Tires are just about the most important part of your car.
If they're in bad shape, the car's ability to accelerate, stop, and turn in all conditions is greatly compromised.
Everybody knows to replace tires when the tread gets down to the wear bar, but what about when they get too old?
Dot number tire dating
The resulting "dry rot" leaves tire structure brittle and leads to sidewall damage and eventual failure.
This isn't "Oh I'll just fill it up and drive on it." No, this is complete loss of function.
As a precaution, the Department of Transportation recommends changing even new-looking tires once they hit 10 years old, and many manufacturers recommend swapping them out at six years old.
Of course, this aging is highly dependent on where the tires live.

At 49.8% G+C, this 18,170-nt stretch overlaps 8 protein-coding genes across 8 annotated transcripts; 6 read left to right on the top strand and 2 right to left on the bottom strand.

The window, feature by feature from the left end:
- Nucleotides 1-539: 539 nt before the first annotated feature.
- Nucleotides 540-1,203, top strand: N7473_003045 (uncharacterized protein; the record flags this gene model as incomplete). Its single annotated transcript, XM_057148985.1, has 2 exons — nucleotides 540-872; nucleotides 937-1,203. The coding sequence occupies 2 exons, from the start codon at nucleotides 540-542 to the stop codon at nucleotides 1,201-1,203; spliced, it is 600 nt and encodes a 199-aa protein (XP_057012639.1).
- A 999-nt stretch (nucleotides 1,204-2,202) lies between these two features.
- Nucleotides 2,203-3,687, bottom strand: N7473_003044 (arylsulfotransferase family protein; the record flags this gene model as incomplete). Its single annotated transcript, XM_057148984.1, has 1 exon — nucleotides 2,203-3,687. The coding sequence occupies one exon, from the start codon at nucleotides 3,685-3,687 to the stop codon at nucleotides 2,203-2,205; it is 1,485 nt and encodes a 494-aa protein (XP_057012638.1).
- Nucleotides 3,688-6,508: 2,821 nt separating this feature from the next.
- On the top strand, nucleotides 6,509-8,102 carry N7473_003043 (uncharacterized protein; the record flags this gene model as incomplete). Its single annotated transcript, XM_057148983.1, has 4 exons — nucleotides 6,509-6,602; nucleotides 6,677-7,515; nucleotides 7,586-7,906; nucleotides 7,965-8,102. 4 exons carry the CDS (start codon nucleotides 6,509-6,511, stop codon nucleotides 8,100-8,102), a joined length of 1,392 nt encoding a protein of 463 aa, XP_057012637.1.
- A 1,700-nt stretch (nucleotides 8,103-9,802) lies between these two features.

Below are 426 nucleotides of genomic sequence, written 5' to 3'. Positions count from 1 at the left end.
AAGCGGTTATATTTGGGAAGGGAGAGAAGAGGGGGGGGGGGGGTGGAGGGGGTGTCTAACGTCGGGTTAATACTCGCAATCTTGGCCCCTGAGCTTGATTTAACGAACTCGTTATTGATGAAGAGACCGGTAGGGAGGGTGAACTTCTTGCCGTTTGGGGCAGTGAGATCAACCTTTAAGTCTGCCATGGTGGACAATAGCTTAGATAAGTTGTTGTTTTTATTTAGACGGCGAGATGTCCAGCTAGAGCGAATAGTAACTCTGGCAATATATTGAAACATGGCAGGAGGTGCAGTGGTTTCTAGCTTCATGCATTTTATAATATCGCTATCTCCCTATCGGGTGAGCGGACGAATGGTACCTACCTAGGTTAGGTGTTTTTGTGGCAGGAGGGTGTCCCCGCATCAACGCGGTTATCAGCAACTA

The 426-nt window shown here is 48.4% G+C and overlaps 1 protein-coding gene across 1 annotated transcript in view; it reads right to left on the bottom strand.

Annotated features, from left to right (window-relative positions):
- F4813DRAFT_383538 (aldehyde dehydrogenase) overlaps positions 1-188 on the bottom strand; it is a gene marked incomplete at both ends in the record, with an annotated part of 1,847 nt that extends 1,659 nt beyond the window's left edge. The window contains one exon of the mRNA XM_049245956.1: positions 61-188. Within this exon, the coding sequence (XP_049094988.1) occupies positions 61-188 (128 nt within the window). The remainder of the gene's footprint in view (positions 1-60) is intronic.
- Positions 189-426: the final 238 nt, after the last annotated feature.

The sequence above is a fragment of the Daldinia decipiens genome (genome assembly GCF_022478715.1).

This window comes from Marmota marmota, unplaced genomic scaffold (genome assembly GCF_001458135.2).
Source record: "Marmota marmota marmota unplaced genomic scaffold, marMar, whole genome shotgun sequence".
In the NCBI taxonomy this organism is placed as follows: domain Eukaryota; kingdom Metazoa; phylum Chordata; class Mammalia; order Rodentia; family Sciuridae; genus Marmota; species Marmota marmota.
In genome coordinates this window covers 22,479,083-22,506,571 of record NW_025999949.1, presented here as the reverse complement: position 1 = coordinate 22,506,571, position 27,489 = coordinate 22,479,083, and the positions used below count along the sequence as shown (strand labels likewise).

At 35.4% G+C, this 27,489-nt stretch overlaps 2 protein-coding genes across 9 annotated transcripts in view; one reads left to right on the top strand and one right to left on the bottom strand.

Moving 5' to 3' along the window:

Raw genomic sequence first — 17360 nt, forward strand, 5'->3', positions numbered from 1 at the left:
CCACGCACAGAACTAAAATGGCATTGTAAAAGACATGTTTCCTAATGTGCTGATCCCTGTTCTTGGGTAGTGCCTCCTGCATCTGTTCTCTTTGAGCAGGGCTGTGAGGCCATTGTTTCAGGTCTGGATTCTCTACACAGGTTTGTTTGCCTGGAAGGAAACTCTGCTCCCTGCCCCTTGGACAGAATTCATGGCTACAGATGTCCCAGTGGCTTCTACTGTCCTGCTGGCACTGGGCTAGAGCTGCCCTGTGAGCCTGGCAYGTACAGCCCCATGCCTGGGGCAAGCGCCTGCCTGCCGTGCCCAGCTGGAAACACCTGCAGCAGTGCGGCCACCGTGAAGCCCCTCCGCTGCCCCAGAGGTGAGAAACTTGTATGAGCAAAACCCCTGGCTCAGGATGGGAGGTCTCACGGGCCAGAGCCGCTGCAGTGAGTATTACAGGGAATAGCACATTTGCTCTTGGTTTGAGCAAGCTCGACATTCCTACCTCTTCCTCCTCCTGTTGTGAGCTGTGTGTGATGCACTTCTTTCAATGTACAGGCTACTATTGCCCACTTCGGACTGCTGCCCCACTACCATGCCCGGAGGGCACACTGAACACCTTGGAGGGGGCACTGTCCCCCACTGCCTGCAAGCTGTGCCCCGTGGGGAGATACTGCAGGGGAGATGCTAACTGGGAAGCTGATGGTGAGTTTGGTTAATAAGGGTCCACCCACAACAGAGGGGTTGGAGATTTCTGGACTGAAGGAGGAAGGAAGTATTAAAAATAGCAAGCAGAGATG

Tires in hot dry climates have much shorter lives than those in moderate, moist climates.
Still, you want to maximize tire life when buying a new set of rubber.
Since tires can sit in a warehouse for years, you'll want to know when the tires were made, rather than purchased, and there's an easy way to tell.
Every tire has a "born-on date" molded into the sidewall and coded according to federal requirements.
Near the edge of the rim, look for a long serial number starting with the letters "DOT." The code will end in either three numerals (pre-2000) or four (post 2000) and correspond to the two-digit week followed by the one- or two-digit year.